The Georgetown University Student Association senate voted in favor of an amended bill that would include student body members on the GUSA ethics and oversight committee, which aims to improve the internal accountability of the senate and GUSA’s executive branch.
Ethics Committee Chair Zev Burton (SFS ’22) and Vice Chair Chris Ziac (COL ’22) introduced the initial bill at the meeting, citing the necessity of third party students in enforcing the accountability of GUSA members. While the first iteration of the bill, which was also introduced at the Oct. 27 meeting, altered the GUSA bylaws to include more student body members than senate members on the committee, senators voiced concerns about representation of senate members in the new structure.
Senator Peter Hamilton (COL ’20) introduced the “5-5 Compromise Amendment,” named after a proposed split of five senators and five nonsenators on the committee, to address these concerns. After the introduction and passage of Hamilton’s amendment, the final bill passed the Senate in a 25-2 vote after over an hour and a half of debate. Hamilton’s amendment also altered the bill to allow the two executive liaisons voting privileges on the committee.
The amendment served to balance the voting power of senators and the student body committee members on the committee from the original bill, according to Hamilton.
“The reason I introduced the amendment was because it was very clear to me that the way the bill was in its current iteration wasn’t gonna get that many votes,” Hamilton said in an interview with The Hoya. “The senate has more important things to be focusing on than to spend an hour and a half debating the structure of one ethics and oversight committee.”
Under the new structure, the committee will consist of six senators, including the chair of the committee, two executive liaisons and three student body representatives. Each committee member will have the ability to vote, and the committee chair’s vote will be used as a tiebreaker when needed.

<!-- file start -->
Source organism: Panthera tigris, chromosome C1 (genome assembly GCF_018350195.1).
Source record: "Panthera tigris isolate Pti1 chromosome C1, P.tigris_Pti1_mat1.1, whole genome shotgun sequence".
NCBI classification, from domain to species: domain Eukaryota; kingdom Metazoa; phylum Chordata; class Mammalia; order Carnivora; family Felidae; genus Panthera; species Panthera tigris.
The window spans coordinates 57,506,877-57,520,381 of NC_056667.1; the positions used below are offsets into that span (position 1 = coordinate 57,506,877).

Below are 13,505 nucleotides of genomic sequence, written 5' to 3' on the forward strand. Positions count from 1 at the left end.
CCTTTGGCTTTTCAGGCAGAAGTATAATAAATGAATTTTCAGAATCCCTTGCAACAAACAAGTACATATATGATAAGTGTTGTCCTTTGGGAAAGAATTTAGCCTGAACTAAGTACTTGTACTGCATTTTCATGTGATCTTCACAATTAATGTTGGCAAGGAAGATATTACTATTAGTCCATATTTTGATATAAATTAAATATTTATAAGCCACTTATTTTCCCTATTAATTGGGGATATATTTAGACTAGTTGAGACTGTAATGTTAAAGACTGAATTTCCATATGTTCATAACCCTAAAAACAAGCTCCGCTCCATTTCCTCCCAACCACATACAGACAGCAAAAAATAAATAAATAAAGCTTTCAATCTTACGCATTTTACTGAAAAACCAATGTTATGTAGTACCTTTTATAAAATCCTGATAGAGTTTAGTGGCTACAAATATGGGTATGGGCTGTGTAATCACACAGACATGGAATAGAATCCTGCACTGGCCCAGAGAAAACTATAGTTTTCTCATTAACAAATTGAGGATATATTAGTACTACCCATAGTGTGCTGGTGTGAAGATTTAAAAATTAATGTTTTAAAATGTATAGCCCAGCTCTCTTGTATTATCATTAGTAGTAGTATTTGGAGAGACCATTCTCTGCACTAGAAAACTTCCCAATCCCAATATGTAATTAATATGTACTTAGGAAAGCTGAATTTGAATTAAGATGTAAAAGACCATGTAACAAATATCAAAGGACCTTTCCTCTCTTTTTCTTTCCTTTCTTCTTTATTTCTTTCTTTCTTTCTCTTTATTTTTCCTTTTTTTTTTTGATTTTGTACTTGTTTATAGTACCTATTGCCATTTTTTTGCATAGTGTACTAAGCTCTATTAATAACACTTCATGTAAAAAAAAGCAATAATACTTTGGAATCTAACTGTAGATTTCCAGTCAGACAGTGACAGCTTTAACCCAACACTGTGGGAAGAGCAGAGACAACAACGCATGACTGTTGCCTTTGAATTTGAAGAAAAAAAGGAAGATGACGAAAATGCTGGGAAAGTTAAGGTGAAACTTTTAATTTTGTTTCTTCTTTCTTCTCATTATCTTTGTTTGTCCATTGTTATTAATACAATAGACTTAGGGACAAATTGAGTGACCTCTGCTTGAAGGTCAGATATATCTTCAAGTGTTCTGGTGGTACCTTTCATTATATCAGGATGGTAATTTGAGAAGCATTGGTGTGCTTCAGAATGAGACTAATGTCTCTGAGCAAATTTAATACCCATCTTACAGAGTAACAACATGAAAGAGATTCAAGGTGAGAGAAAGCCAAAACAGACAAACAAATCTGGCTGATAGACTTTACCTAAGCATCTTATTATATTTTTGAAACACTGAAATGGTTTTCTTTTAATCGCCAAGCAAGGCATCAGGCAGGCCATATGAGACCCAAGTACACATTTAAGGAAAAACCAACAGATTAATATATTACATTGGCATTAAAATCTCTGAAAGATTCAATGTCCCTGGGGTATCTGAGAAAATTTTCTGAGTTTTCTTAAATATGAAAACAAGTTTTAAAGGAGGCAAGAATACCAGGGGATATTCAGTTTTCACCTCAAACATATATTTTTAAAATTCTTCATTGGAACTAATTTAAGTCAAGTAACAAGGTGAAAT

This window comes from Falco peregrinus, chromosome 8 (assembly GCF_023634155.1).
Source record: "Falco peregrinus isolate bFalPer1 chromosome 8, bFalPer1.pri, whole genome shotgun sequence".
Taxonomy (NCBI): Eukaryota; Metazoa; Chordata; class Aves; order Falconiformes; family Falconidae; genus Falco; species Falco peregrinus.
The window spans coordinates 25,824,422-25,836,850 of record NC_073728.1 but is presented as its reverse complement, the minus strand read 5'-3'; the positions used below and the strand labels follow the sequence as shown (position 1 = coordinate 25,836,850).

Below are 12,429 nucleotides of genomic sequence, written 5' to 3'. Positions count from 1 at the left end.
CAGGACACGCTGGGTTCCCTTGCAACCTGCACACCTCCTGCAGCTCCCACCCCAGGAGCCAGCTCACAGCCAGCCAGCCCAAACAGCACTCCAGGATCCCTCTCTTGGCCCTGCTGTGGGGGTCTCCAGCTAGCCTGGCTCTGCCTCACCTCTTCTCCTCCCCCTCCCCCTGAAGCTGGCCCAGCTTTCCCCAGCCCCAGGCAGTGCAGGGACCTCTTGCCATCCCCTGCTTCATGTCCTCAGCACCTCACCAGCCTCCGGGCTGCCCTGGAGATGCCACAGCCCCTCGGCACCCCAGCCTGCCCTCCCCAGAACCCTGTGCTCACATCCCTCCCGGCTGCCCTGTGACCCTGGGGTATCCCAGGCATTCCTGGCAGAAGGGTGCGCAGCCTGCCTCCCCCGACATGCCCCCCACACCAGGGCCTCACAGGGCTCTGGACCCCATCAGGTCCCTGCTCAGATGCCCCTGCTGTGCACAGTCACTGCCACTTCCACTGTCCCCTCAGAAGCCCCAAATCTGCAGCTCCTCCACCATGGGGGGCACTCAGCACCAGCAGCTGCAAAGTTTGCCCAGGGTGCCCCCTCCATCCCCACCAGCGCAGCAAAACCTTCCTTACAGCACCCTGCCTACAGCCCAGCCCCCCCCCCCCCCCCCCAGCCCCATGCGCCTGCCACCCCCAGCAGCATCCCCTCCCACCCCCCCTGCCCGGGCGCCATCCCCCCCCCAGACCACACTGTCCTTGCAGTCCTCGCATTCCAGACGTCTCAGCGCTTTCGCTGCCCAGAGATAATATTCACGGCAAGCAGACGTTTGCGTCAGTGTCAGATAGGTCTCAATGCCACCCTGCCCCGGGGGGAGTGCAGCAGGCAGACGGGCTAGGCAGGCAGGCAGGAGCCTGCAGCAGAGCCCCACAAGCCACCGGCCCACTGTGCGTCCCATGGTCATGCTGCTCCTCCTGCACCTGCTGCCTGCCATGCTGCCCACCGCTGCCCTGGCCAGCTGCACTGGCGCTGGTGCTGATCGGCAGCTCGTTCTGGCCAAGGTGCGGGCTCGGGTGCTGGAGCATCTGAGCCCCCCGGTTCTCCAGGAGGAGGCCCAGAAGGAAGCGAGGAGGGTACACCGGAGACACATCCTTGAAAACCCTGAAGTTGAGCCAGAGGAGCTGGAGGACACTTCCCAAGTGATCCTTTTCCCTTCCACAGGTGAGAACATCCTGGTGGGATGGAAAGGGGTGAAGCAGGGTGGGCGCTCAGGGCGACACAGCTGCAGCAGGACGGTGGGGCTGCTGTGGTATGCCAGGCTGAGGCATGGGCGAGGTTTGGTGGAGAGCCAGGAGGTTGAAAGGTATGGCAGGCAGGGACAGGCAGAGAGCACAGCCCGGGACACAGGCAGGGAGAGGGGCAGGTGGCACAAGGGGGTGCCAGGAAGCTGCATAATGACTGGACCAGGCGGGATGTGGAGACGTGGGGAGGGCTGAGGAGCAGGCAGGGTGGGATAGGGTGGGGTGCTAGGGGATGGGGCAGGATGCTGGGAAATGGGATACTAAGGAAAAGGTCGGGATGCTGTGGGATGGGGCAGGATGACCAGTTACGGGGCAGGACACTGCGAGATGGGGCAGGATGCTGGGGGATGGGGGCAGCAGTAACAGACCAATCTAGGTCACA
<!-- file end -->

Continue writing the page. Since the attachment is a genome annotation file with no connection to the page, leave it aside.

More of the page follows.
The new framework diverges from the previous committee structure, which consisted of five voting senators, including the chair and vice chair of the committee as well as the vice chairs of the other major senate committees. While executive liaisons to the committee have always existed, they did not possess the ability to vote on measures.
Two senators, Harrison Nugent (SFS ’20) and Eric Bazail-Eimil (SFS ’23), voted against the bill. Bazail-Eimil is preparing to challenge the legislation in the coming weeks with the GUSA constitutional council, the body of GUSA that determines whether legislation adheres to the GUSA constitution.
Giving executive liaisons the right to vote on the committee effectively gives the power of impeachment to the executive branch, which would be unethical since members of the executive branch should not have the power to oversee impeachment proceedings within the same area of GUSA, according to Bazail-Eimil.
Despite planning to bring the measure to the constitutional council, Bazail-Eimil still supports general reform efforts to the ethics and oversights committee.
“I’m very supportive of chairman Burton’s efforts to crack down on a lot of the other failures of the ethics committee,” Bazail-Eimil said in an interview with The Hoya. “My issue is with whether the committee as a structural body can be constituted like that.”
The senate ethics and oversight committee was originally created in October 2018 to monitor potential conflicts of interest and track senators’ attendance records at meetings. During the transition senate, transition ethics and oversight committee chair Leo Teixeira (COL ’21) led a working group to assess and provide recommendations on ways to improve the committee.
Burton, along with Ziac, who served on the working group before being elected to an at-large senate seat this fall, incorporated the working group’s recommendations in the original bill that was introduced Sunday, according to Ziac.
Burton hopes to confirm the executive liaisons to the committee within the coming weeks and complete an application process for the student representative positions, he said.
“Hopefully by, if not this Friday, but the next ethics and oversight meeting next Friday, we will have a full, functioning and honest committee,” Burton said.
As the committee’s vice chair, Ziac believes the legislation’s changes will benefit students across campus with the implementation of new student representatives.
“For one thing, it provides another opportunity for students interested in GUSA to get involved with GUSA through being student reps.,” Ziac said in an interview with The Hoya. “I think that by having this committee more standardized and more representative of GUSA and the student body, hopefully we can cut down any drama and make sure these processes seem free, clear, open.”